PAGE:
Note that season names are not capitalized in modern English except where any noun would be capitalized, e.g. at the beginning of a sentence or as part of a name (Old Man Winter, the Winter War, Summer Glau). This is in contrast to the days of the week and months of the year, which are always capitalized (Thursday or September).

Antonyms edit
Coordinate terms edit
Derived terms edit
terms derived from the noun summer
Translations edit

Verb edit

summer (third-person singular simple present summers, present participle summering, simple past and past participle summered)

  1. (intransitive) To spend the summer, as in a particular place on holiday.
    We like to summer in the Mediterranean.
Derived terms edit
Translations edit

See also edit

Seasons in English · seasons (layout · text) · category
spring summer autumn, fall winter

Etymology 2 edit

From Middle English somer, from Anglo-Norman summer, sumer, from Vulgar Latin saumārius, for Late Latin sagmārius, from Latin sagma (sum). Compare sumpter.

Noun edit

summer (plural summers)

  1. (architecture) A horizontal beam supporting a building.
    Synonyms: summerbeam, summertree
  2. (obsolete) A pack-horse.
Derived terms edit
Translations edit

Etymology 3 edit

sum +‎ -er

Noun edit

summer (plural summers)

  1. A person who sums.
  2. A machine or algorithm that sums.
    • 2014, Michael R. Lindeburg, chapter 48, in FE Mechanical Review Manual, page 2:
      A basic feedback system consists of ... and a summing point (comparator or summer).
    • 2016, George H. Olsen, Ian Burdess, Computers and Microprocessors: Made Simple, page 36:
      The output of the summer is therefore fed into the input of the first integrator.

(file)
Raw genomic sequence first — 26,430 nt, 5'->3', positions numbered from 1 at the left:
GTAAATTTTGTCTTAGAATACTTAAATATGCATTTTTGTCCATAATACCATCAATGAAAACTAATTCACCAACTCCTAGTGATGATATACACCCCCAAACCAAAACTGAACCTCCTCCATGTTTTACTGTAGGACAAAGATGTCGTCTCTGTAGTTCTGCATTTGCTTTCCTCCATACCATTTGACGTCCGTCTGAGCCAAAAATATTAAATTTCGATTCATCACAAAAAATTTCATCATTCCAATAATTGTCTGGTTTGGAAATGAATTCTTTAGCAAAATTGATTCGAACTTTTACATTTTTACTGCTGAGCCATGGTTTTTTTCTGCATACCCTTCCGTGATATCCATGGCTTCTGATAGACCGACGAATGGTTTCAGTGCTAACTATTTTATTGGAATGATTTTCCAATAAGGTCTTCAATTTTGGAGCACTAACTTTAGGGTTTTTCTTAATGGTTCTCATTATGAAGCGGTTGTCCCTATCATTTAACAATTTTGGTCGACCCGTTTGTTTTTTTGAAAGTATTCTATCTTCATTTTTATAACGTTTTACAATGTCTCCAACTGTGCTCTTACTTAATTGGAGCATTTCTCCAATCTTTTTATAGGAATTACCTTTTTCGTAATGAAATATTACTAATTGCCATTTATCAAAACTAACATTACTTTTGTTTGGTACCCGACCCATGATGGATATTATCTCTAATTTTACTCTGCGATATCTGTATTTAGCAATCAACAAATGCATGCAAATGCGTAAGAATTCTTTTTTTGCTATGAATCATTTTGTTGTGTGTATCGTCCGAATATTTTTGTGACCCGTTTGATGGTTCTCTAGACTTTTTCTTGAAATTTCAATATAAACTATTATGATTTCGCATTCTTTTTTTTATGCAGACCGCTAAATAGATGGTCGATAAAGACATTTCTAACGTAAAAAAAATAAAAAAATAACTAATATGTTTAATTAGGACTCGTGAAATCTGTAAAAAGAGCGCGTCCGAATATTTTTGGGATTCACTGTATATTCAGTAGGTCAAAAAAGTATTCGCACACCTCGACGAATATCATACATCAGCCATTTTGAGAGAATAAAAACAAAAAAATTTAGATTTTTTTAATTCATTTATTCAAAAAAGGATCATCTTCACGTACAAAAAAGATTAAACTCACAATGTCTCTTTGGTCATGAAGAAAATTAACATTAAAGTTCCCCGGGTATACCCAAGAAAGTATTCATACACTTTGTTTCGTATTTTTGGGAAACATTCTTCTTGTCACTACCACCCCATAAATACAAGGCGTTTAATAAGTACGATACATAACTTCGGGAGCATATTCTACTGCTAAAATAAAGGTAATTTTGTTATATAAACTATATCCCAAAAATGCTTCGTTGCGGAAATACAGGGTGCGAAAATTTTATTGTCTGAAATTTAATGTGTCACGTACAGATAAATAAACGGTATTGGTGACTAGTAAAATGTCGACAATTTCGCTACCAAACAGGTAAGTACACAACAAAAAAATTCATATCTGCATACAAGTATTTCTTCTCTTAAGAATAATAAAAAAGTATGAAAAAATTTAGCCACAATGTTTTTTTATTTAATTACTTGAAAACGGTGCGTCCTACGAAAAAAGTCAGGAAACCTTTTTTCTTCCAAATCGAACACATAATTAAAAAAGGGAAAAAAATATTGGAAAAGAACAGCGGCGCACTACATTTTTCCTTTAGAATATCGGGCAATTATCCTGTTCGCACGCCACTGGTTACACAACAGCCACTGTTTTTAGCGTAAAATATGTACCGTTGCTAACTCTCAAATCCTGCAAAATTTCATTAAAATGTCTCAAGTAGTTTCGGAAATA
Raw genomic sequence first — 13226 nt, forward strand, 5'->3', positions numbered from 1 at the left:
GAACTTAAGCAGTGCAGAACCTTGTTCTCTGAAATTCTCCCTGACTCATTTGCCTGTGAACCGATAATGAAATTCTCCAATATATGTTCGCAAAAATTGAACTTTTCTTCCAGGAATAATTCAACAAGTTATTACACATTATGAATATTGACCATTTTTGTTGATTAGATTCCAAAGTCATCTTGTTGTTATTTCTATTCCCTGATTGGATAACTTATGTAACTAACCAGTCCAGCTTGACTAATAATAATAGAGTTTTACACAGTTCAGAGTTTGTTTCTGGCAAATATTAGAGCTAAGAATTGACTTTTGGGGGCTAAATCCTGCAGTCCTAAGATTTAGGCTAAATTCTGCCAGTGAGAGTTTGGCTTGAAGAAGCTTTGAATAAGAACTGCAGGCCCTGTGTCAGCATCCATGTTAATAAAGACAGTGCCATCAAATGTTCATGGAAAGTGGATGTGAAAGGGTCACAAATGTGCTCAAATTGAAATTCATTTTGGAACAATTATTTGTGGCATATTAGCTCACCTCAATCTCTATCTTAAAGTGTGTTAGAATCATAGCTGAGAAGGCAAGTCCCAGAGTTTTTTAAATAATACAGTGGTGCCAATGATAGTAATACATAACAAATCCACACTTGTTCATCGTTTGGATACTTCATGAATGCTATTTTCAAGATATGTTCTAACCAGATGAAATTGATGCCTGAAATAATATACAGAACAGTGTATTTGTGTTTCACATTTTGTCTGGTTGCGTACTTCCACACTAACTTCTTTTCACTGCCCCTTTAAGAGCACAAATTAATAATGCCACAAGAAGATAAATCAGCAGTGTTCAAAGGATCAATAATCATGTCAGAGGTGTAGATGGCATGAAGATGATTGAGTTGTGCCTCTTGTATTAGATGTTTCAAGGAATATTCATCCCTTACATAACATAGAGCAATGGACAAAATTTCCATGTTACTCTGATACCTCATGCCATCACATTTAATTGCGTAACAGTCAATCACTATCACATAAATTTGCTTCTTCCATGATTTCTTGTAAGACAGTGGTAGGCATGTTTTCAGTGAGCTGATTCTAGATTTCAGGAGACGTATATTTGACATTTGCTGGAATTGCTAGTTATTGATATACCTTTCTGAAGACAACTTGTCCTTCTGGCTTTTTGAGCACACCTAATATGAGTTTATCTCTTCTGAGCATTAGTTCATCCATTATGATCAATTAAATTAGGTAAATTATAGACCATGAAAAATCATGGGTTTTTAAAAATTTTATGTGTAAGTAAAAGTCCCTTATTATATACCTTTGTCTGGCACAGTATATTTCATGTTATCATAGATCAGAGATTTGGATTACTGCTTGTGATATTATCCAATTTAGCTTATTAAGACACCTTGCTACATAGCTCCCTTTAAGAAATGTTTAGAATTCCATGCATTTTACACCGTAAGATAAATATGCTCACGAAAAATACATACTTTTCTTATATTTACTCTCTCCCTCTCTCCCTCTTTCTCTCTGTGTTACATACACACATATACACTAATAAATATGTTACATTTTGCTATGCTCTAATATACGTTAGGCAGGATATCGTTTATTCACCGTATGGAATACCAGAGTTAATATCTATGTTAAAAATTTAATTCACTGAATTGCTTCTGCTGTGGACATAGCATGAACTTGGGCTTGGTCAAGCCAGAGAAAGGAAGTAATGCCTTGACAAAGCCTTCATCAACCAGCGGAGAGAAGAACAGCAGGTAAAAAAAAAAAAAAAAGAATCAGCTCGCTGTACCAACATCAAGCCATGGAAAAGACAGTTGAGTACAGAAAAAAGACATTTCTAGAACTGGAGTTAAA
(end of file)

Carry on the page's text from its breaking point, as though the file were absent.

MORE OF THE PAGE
Derived terms edit
See also edit

Alemannic German edit

Alternative forms edit

Etymology edit

From Old High German sumar, from Proto-Germanic *sumaraz. Cognate with German Sommer, English summer, Dutch zomer, West Frisian simmer, Icelandic sumar.

Noun edit

summer m

  1. (Issime, Formazza) summer

See also edit

Seasons in Alemannic German · Italian Walser (layout · text) · category
Carcoforo: ustog
Formazza: langsé
Gressoney: ustag
Issime: oustaga
Rimella: üstàg
ŝchummer
summer
sòmmer
summer
ŝchumer
herbscht
herbscht
herbscht
hérbscht
harpscht
winter
wénter
wénter
winter
wenter

References edit

Bavarian edit

Alternative forms edit

Noun edit

summer

  1. (Sappada) summer

References edit

Mòcheno edit

Etymology edit

From Middle High German sumer, from Old High German sumar, from Proto-West Germanic *sumar, from Proto-Germanic *sumaraz (summer). Cognate with German Sommer, English summer.

Noun edit

summer m

  1. summer

See also edit

References edit

Norwegian Bokmål edit

Noun edit

summer m

  1. indefinite plural of sum

Verb edit

summer

  1. present of summe

Old French edit

Alternative forms edit

Etymology edit

From Late Latin saumarius, sagmarius, from Latin sagma.

Noun edit

summer oblique singularm (oblique plural summers, nominative singular summers, nominative plural summer)

  1. summer (pack horse)
  2. summer (beam)

Descendants edit

  • English: summer (pack horse; horizontal beam)

References edit